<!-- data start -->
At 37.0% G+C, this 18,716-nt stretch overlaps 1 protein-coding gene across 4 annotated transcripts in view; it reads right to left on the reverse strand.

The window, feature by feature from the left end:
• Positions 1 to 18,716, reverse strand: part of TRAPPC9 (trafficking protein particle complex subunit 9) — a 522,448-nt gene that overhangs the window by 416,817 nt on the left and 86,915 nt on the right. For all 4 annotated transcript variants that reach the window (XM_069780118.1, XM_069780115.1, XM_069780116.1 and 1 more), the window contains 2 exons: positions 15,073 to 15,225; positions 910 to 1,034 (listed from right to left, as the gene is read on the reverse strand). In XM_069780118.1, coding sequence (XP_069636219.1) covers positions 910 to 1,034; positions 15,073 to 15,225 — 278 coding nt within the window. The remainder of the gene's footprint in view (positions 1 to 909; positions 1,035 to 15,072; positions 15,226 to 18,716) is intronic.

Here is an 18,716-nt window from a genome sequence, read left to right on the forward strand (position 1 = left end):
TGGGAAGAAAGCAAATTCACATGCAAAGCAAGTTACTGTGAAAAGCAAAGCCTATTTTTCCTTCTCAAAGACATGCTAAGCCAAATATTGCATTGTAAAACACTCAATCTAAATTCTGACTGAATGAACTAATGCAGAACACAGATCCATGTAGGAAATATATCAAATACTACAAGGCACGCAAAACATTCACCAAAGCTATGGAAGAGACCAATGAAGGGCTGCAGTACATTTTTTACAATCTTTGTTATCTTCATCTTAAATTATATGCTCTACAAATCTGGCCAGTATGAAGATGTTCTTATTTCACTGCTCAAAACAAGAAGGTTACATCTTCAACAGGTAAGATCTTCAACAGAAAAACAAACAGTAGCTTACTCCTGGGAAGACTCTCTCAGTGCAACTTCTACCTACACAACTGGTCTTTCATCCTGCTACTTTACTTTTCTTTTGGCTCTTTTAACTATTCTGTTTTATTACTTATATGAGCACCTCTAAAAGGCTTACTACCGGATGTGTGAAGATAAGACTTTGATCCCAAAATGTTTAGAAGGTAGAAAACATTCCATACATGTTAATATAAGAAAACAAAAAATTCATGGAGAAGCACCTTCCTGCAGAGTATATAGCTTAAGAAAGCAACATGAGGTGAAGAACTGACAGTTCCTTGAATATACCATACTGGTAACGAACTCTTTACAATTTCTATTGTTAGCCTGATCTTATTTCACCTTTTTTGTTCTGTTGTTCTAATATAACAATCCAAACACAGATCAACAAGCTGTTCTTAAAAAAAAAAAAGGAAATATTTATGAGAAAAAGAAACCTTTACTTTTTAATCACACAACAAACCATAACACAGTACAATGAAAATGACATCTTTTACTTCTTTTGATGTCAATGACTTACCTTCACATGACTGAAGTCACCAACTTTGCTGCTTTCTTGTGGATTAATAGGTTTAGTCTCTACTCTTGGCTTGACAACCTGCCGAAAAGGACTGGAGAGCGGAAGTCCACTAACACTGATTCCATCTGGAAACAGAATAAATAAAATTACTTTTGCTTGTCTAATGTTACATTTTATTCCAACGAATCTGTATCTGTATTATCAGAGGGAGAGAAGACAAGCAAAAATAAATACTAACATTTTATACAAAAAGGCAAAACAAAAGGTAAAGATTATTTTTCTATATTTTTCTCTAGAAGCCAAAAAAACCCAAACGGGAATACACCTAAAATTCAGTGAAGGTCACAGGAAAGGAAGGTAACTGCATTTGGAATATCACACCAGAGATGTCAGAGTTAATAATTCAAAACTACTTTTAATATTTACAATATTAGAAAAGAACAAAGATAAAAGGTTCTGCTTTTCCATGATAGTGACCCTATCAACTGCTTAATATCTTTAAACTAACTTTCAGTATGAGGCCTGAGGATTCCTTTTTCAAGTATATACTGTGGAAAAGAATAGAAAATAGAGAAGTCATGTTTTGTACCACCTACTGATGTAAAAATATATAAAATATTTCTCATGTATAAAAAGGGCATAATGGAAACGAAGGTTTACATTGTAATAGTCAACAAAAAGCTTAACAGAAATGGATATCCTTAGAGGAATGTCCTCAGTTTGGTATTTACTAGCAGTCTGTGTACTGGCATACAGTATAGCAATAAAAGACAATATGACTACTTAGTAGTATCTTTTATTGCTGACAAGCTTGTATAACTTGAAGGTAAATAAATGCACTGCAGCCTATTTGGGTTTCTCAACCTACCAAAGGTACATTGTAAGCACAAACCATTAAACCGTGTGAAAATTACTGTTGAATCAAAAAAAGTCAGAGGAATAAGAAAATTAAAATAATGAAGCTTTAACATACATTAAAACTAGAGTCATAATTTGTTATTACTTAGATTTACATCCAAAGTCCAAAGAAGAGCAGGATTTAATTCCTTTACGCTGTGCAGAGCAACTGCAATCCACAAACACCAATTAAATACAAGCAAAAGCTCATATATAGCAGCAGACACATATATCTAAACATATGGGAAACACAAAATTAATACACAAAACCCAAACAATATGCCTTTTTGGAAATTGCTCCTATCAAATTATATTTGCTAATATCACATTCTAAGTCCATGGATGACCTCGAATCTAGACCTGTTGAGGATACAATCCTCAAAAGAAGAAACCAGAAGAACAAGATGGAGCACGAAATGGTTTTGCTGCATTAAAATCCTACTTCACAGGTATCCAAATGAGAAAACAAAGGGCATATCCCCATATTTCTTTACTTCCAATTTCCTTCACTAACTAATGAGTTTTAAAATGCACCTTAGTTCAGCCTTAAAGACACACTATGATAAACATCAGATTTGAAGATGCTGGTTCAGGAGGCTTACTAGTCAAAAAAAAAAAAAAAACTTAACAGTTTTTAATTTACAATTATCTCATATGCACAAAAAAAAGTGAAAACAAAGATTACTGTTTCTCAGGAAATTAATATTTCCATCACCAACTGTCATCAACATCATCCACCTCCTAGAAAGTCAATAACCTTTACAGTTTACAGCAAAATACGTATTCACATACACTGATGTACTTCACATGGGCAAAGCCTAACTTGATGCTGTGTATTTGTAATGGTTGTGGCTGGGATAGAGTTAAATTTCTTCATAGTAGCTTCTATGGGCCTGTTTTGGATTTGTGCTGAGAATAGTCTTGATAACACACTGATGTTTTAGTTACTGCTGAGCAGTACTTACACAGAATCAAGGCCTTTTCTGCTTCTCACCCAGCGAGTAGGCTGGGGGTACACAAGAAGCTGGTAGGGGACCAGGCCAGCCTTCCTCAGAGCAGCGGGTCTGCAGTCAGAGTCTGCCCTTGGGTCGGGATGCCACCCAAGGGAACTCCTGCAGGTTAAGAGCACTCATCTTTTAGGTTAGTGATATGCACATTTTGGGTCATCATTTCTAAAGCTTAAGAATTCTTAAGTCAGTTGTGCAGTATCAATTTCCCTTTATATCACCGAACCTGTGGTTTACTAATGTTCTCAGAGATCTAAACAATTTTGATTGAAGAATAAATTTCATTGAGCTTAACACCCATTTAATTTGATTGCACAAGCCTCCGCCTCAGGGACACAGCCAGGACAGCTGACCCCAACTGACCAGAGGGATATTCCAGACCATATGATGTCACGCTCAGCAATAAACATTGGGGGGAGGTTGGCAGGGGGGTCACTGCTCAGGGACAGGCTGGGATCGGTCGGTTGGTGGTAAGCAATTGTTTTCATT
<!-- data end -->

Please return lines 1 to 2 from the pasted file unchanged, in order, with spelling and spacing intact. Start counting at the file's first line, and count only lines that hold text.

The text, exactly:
At 37.0% G+C, this 18,716-nt stretch overlaps 1 protein-coding gene across 4 annotated transcripts in view; it reads right to left on the reverse strand.

The window, feature by feature from the left end: